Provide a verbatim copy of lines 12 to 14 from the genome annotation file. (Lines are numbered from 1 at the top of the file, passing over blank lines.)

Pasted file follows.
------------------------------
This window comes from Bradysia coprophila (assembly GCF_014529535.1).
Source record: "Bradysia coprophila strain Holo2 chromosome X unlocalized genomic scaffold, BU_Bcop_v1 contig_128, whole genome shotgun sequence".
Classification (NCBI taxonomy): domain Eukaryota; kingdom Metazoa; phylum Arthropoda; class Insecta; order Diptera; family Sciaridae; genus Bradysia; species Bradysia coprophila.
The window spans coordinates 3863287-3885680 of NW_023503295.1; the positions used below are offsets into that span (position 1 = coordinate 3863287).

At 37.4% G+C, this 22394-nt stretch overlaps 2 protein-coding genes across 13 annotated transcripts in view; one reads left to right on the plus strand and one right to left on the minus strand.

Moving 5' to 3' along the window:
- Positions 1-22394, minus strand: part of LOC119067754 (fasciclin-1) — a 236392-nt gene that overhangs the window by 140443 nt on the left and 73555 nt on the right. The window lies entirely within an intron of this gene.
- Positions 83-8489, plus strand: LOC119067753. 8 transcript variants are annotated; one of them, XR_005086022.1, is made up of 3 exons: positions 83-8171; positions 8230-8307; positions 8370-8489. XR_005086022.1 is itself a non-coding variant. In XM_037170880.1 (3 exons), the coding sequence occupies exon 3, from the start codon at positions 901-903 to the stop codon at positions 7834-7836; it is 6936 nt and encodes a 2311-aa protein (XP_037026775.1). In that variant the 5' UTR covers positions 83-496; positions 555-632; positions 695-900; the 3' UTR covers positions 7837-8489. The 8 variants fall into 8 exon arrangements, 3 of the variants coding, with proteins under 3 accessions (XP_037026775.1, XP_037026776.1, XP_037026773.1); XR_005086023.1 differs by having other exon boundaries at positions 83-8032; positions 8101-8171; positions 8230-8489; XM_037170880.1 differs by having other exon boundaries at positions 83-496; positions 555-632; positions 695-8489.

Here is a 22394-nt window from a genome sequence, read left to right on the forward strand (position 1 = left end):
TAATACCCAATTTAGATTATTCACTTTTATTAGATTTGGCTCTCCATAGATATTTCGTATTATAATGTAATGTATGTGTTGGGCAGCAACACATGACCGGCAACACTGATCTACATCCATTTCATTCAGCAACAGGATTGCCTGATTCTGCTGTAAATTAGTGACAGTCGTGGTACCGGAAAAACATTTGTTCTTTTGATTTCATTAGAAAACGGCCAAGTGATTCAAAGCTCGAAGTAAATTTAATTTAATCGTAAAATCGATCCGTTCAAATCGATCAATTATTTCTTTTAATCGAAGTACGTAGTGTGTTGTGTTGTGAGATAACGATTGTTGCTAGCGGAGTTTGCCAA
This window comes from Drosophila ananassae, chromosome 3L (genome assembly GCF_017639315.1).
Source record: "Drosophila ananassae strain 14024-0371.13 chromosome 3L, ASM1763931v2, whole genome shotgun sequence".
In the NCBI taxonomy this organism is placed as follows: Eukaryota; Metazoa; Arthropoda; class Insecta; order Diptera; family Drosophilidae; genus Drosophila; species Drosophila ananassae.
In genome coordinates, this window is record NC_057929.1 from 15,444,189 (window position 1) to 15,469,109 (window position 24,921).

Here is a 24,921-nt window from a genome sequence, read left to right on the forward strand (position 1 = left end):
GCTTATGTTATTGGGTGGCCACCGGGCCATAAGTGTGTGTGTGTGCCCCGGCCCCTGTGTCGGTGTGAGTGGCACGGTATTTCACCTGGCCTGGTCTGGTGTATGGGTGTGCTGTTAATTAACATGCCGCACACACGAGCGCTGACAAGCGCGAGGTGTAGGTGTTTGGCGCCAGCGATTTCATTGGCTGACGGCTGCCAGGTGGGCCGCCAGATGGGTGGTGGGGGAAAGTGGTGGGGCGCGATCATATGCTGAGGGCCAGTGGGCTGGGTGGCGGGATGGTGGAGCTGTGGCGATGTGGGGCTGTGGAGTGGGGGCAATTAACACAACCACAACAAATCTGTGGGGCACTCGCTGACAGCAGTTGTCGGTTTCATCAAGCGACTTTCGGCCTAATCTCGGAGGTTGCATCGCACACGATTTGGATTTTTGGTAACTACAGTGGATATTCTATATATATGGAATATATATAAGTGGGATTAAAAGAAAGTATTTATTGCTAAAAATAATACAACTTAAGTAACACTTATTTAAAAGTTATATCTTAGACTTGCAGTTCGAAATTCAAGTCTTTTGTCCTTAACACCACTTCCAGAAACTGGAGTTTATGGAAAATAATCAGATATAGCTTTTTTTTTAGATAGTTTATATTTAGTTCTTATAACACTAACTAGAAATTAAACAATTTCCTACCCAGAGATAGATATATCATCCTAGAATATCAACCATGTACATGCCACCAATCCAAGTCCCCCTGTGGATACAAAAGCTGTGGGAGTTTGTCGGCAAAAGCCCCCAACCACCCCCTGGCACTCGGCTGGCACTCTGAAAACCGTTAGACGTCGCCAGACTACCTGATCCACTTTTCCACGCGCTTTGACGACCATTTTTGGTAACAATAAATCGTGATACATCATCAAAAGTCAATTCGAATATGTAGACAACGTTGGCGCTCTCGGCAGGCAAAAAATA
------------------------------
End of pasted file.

Source record: "Drosophila ananassae strain 14024-0371.13 chromosome 3L, ASM1763931v2, whole genome shotgun sequence".
In the NCBI taxonomy this organism is placed as follows: Eukaryota; Metazoa; Arthropoda; class Insecta; order Diptera; family Drosophilidae; genus Drosophila; species Drosophila ananassae.
In genome coordinates, this window is record NC_057929.1 from 15,444,189 (window position 1) to 15,469,109 (window position 24,921).